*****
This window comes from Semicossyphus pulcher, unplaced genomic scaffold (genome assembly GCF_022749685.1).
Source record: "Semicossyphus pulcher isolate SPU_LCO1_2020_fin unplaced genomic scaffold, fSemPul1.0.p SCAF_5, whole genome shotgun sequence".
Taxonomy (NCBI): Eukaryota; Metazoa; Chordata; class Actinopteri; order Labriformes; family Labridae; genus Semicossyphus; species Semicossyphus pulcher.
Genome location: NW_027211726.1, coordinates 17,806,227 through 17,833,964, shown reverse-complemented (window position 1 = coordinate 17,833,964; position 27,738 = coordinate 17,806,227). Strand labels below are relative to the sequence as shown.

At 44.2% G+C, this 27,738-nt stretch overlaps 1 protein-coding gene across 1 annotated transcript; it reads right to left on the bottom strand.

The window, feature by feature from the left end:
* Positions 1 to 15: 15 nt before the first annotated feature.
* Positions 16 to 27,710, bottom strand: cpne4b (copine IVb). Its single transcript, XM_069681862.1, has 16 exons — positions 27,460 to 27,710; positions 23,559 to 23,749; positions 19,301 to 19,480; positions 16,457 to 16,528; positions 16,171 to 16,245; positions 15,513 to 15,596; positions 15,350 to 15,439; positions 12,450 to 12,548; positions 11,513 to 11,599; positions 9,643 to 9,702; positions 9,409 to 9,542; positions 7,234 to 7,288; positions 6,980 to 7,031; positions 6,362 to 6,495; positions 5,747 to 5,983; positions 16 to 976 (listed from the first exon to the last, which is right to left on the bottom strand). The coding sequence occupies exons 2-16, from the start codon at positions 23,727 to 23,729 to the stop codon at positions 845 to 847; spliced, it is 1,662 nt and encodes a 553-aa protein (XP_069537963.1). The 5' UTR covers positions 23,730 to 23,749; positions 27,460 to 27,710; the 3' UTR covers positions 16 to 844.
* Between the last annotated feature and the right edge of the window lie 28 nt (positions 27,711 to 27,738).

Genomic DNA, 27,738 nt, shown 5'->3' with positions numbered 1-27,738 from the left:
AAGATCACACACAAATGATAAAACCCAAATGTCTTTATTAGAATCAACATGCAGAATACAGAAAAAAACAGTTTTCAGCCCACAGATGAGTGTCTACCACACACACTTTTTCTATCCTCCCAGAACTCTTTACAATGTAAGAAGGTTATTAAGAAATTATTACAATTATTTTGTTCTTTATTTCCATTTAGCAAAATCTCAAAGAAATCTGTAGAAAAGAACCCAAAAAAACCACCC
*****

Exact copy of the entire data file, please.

This window comes from Semicossyphus pulcher, unplaced genomic scaffold (genome assembly GCF_022749685.1).
Source record: "Semicossyphus pulcher isolate SPU_LCO1_2020_fin unplaced genomic scaffold, fSemPul1.0.p SCAF_5, whole genome shotgun sequence".
Taxonomy (NCBI): Eukaryota; Metazoa; Chordata; class Actinopteri; order Labriformes; family Labridae; genus Semicossyphus; species Semicossyphus pulcher.
Genome location: NW_027211726.1, coordinates 17,806,227 through 17,833,964, shown reverse-complemented (window position 1 = coordinate 17,833,964; position 27,738 = coordinate 17,806,227). Strand labels below are relative to the sequence as shown.

At 44.2% G+C, this 27,738-nt stretch overlaps 1 protein-coding gene across 1 annotated transcript; it reads right to left on the bottom strand.

The window, feature by feature from the left end:
* Positions 1 to 15: 15 nt before the first annotated feature.
* Positions 16 to 27,710, bottom strand: cpne4b (copine IVb). Its single transcript, XM_069681862.1, has 16 exons — positions 27,460 to 27,710; positions 23,559 to 23,749; positions 19,301 to 19,480; positions 16,457 to 16,528; positions 16,171 to 16,245; positions 15,513 to 15,596; positions 15,350 to 15,439; positions 12,450 to 12,548; positions 11,513 to 11,599; positions 9,643 to 9,702; positions 9,409 to 9,542; positions 7,234 to 7,288; positions 6,980 to 7,031; positions 6,362 to 6,495; positions 5,747 to 5,983; positions 16 to 976 (listed from the first exon to the last, which is right to left on the bottom strand). The coding sequence occupies exons 2-16, from the start codon at positions 23,727 to 23,729 to the stop codon at positions 845 to 847; spliced, it is 1,662 nt and encodes a 553-aa protein (XP_069537963.1). The 5' UTR covers positions 23,730 to 23,749; positions 27,460 to 27,710; the 3' UTR covers positions 16 to 844.
* Between the last annotated feature and the right edge of the window lie 28 nt (positions 27,711 to 27,738).

Genomic DNA, 27,738 nt, shown 5'->3' with positions numbered 1-27,738 from the left:
AAGATCACACACAAATGATAAAACCCAAATGTCTTTATTAGAATCAACATGCAGAATACAGAAAAAAACAGTTTTCAGCCCACAGATGAGTGTCTACCACACACACTTTTTCTATCCTCCCAGAACTCTTTACAATGTAAGAAGGTTATTAAGAAATTATTACAATTATTTTGTTCTTTATTTCCATTTAGCAAAATCTCAAAGAAATCTGTAGAAAAGAACCCAAAAAAACCACCC